LES MISERABLES

A monologue from the novel by Victor Hugo

NOTE: This monologue is reprinted from Victor Hugo's Works. Trans. Isabel F. Hapgood. New York: Kelmscott Society, 1896.

JAVERT: I am not exaggerating. This is the way I reason: I have suspected you unjustly. That is nothing. It is our right to cherish suspicion, although suspicion directed above ourselves is an abuse. But without proofs, in a fit of rage, with the object of wreaking my vengeance, I have denounced you as a convict, you, a respectable man, a mayor, a magistrate! That is serious, very serious. I have insulted authority in your person, I, an agent of the authorities! If one of my subordinates had done what I have done, I should have declared him unworthy of the service, and have expelled him. Well? Stop, Mr. Mayor; one word more. I have often been severe in the course of my life towards others. That is just. I have done well. Now, if I were not severe towards myself, all the justice that I have done would become injustice. Ought I to spare myself more than others? No! What! I should be good for nothing but to chastise others, and not myself! Why, I should be a blackguard! Those who say, `That blackguard of a Javert!' would be in the right. Mr. Mayor, I do not desire that you should treat me kindly; your kindness roused sufficient bad blood in me when it was directed to others. I want none of it for myself. The kindness which consists in upholding a woman of the town against a citizen, the police agent against the mayor, the man who is down against the man who is up in the world, is what I call false kindness. That is the sort of kindness which disorganizes society. Good God! it is very easy to be kind; the difficulty lies in being just. Come! if you had been what I thought you, I should not have been kind to you, not I! You would have seen! Mr. Mayor, I must treat myself as I would treat any other man. When I have subdued malefactors, when I have proceeded with vigor against rascals, I have often said to myself, `If you flinch, if I ever catch you in fault, you may rest at your ease!' I have flinched, I have caught myself in a fault. So much the worse! Come, discharged, cashiered, expelled! That is well. I have arms. I will till the soil; it makes no difference to me. Mr. Mayor, the good of the service demands an example. I simply require that you discharge me immediately.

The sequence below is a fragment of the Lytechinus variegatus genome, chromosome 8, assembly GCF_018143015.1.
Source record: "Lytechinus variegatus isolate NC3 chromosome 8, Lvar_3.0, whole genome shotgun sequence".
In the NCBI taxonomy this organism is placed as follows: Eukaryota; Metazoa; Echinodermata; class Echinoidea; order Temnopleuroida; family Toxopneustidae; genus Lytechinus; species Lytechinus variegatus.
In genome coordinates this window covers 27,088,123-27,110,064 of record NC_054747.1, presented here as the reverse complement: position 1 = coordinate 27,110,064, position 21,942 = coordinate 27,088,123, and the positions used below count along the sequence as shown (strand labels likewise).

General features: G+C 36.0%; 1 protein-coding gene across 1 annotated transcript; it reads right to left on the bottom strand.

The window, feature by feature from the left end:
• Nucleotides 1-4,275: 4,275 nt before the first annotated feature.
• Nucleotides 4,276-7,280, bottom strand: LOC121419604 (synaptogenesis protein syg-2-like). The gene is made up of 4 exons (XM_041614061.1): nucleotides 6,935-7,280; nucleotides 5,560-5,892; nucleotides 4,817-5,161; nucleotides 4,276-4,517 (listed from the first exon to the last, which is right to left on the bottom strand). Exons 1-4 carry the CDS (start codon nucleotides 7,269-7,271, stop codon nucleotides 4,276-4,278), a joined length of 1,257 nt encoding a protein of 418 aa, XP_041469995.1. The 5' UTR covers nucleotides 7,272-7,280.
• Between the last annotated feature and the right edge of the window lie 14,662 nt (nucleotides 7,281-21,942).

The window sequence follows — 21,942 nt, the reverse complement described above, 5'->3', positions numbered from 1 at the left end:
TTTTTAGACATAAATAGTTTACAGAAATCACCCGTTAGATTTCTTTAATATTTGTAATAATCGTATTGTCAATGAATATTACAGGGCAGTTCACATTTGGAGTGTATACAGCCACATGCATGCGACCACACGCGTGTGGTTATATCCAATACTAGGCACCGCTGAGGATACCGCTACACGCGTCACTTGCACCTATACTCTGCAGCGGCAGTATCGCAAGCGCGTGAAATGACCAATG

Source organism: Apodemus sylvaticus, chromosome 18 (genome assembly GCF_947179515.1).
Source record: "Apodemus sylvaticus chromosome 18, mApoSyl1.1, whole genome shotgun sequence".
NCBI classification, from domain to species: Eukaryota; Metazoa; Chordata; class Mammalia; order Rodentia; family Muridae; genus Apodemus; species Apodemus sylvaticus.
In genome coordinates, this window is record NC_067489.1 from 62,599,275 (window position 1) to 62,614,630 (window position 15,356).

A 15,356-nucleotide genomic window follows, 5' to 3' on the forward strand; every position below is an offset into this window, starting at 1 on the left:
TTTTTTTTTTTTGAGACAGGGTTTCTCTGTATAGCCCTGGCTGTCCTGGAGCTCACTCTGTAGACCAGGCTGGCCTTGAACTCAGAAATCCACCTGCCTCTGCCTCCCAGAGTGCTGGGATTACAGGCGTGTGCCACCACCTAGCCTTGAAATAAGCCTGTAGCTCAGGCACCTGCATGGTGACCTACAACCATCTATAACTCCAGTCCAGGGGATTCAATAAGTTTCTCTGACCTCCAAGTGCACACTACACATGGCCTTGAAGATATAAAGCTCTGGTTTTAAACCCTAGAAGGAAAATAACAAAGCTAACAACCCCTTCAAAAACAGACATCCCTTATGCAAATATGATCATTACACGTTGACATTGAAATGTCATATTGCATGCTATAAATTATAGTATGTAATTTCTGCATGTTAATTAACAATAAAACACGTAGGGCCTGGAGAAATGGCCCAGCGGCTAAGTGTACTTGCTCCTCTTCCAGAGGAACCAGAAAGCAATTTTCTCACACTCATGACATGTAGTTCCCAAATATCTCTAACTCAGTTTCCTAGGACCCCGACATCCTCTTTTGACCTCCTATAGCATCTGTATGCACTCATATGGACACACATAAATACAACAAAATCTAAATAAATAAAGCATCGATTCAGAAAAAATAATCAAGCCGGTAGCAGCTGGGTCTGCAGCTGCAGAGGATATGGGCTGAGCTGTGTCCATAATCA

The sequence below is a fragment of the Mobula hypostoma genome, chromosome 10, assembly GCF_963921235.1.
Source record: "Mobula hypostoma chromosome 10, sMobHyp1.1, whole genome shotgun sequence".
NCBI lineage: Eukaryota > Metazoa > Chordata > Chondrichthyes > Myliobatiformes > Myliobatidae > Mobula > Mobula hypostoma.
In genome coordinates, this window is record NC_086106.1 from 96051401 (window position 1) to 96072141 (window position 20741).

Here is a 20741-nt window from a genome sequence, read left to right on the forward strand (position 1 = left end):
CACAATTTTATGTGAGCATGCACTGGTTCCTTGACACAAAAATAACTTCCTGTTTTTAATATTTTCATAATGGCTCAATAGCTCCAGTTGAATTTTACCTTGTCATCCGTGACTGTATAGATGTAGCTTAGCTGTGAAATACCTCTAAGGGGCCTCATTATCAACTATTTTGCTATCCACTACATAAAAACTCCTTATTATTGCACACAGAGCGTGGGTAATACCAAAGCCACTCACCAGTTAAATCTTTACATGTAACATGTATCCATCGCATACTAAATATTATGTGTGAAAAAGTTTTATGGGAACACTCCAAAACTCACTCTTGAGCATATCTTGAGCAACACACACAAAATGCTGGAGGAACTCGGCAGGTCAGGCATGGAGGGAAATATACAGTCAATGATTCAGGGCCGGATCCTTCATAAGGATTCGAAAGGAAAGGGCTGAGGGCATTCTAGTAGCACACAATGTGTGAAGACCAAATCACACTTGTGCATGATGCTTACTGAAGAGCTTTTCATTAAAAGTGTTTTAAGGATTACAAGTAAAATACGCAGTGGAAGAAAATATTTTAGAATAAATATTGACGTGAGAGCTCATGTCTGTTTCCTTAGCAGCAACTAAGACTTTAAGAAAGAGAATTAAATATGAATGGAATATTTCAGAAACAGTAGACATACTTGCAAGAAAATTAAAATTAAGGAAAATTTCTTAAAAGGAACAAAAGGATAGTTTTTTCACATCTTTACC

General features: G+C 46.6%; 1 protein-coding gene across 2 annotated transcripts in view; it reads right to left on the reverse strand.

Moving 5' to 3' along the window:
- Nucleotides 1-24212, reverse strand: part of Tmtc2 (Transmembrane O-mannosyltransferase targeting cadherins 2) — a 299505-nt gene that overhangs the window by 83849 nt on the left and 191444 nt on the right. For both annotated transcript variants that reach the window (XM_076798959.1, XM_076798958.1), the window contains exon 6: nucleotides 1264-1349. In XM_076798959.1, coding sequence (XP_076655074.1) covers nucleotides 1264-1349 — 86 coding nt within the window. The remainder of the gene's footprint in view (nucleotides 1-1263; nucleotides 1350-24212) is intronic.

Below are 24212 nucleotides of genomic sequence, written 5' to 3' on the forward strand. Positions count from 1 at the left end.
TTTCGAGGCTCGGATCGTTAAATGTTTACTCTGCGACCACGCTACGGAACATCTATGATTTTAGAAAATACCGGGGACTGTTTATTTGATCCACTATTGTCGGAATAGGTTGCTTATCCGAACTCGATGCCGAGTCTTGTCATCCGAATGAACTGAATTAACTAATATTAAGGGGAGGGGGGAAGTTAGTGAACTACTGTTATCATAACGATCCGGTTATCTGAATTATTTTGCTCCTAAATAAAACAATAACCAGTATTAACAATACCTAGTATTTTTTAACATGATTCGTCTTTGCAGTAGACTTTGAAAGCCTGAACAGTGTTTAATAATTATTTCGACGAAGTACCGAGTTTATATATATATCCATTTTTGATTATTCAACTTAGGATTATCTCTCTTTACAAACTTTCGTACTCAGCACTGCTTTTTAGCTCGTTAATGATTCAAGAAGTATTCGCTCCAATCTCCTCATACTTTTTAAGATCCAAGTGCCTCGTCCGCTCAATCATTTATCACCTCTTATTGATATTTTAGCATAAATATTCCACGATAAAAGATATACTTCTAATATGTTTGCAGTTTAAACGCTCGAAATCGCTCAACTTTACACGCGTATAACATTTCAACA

MORE MONOLOGUES BY VICTOR HUGO

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